They come to see Portland as an urban laboratory that can actually show them the best of  urban planning, transit-oriented development, solar and energy efficient building design, quality mixed-use neighborhoods, a welcoming river, and residents and businesses that are implementing sustainability practices in their every day lives.

Because of the diversity of projects and programs at BPS, we share knowledge on topics ranging from the Central City 2035 Plan to the Climate Action Plan, community engagement, waste reduction and recycling, neighborhood solar and creating partnerships.

Not only do we get to share what we’re doing in Portland — we also learn much from our visitors.  We hear about their successes and how they are making change. 

A sampling of our recent visitors:

  •  A delegation from Sejong, South Korea — a planned city of 500,000 that’s literally being built from the ground up.
  • Members of the group Vivre en Ville, an organization working to improve the quality of the natural and built environments in Quebec, Canada.
  • A delegation of mayors and prefecture directors from China, visiting Portland through the Yale University Environment and Sustainable Development Leadership program.
  • Business and government officials from Copenhagen, Amsterdam, several cities in Japan, Sao Paulo, Toulouse, Perth, Calgary and Victoria.
  • And others from U.S. cities like Nashville, Minneapolis, Gainesville, Colorado Springs, and more…


With the sun shining, we look forward to sharing the best of Portland this summer, and continuing to glean creative ideas from our new colleagues from around the world.


All the best,

Susan Anderson Signature

Susan Anderson


Bureau of Planning and Sustainability

BPS E-News: Ask questions about City programs at summer events near you

BPS E-News Issue 18, July 2012

This summer there are many opportunities to talk with BPS and City staff about using your garbage, recycling and composting roll carts, and to learn ways to be more sustainable. Below is a calendar of just a few of the events where you will find us!

BPS Outreach 

Be Cart Smart will be on hand to discuss the new Curbside Collection System at the following events:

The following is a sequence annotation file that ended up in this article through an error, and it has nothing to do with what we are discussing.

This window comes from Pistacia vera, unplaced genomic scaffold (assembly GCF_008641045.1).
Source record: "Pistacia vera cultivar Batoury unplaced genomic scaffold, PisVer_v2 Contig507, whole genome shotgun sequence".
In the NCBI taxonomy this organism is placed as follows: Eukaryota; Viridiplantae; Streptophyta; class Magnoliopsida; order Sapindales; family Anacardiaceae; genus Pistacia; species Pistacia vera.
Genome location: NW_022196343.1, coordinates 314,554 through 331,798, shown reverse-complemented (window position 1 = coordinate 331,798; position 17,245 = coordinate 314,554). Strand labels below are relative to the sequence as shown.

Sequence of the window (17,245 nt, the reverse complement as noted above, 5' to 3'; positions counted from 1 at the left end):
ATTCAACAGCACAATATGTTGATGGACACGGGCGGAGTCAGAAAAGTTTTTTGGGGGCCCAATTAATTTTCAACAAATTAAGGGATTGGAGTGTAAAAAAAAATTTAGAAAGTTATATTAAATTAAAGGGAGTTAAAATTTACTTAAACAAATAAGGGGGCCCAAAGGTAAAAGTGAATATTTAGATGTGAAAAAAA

Dirt to Dinner: From the Farm to Your Table

OMSI, 1945 SE Water Ave

Saturday, August 4

10 am – 4 pm


Sunday Parkways

Southeast Portland

Sunday, August 26

11 am – 4 pm


Build It Green! Information Fair

Green Depot, 819 SE Taylor St 

Saturday, September 22

10 am – 2 pm


Your Sustainable City will be at the following events to help you live healthy, save money, conserve resources and find ways to engage with the City.

Native American Housing to Homeownership Fair           

NAYA, 5135 NE Columbia Blvd

Saturday, July 28

10 am – 3 pm


Multnomah Days

Multnomah Village (SW 31st – SW 39th at Capitol Hwy)

Saturday, August 18

8 am – 4 pm

Sunday Parkways


East Portland

Sunday, September 30

11 am – 4 pm    


African American Home Buying Fair       

Legacy Emmanuel Atrium, 501 N Graham

Saturday, October 13

9 am – 4:30 pm


BPS E-News: Comprehensive Plan Update Advisory Groups Begin Meeting

BPS E-News Issue 18, July 2012

The Comprehensive Plan Update  is in full swing with all eight Policy Expert Groups (PEGs) kicking off their meetings in the past few weeks. Their work began with orientation sessions, where staff from the Bureau of Planning and Sustainability and the Office of Equity and Human Rights presented an introduction to the Comprehensive Plan Update and how it can forward the Portland Plan’s goal of a prosperous, educated, healthy and equitable Portland.

Portland’s Comprehensive Plan is the long-range plan that helps us prepare for and manage expected population and employment growth, as well as plan for and coordinate major public investments. It provides direction for City decision-making on land use, transportation, parks, sewer and water systems, and natural resource management programs.

After a thorough review process, BPS selected more than 150 members for the eight PEGs to represent both the community and public agencies, as well as specific skills and expertise that relate to each PEG topic (Community Involvement, Education and Youth Success, Economic Development, Residential Development and Compatibility, Infrastructure Equity, Neighborhood Centers, Networks, Watershed Health and Environment). Over the next year, these working groups will review and provide comments to City staff on proposed policy recommendations for the Comprehensive Plan Update. All PEG members have made a significant volunteer commitment to work together over the next year to explore issues, advise staff and integrate Portlanders’ input into the plan. Learn more about each PEG, and view a list of members, proposed topics, meeting notes, agendas and staff contact information on the Policy Expert Groups page .

In tandem with the launch of a new BPS web presence at, the Comprehensive Plan Update unveiled its robust new website  with a project overview, lots of content for each PEG, news and updates, and an extensive library of documents. The public can easily see when each PEG is meeting and what is on the agenda on the meetings and events calendar. Many of the PEGs have scheduled their meetings out for several months, so it’s easy to plan ahead. The public is invited to attend any of the PEG meetings, and time is held at the end of each meeting for public comment.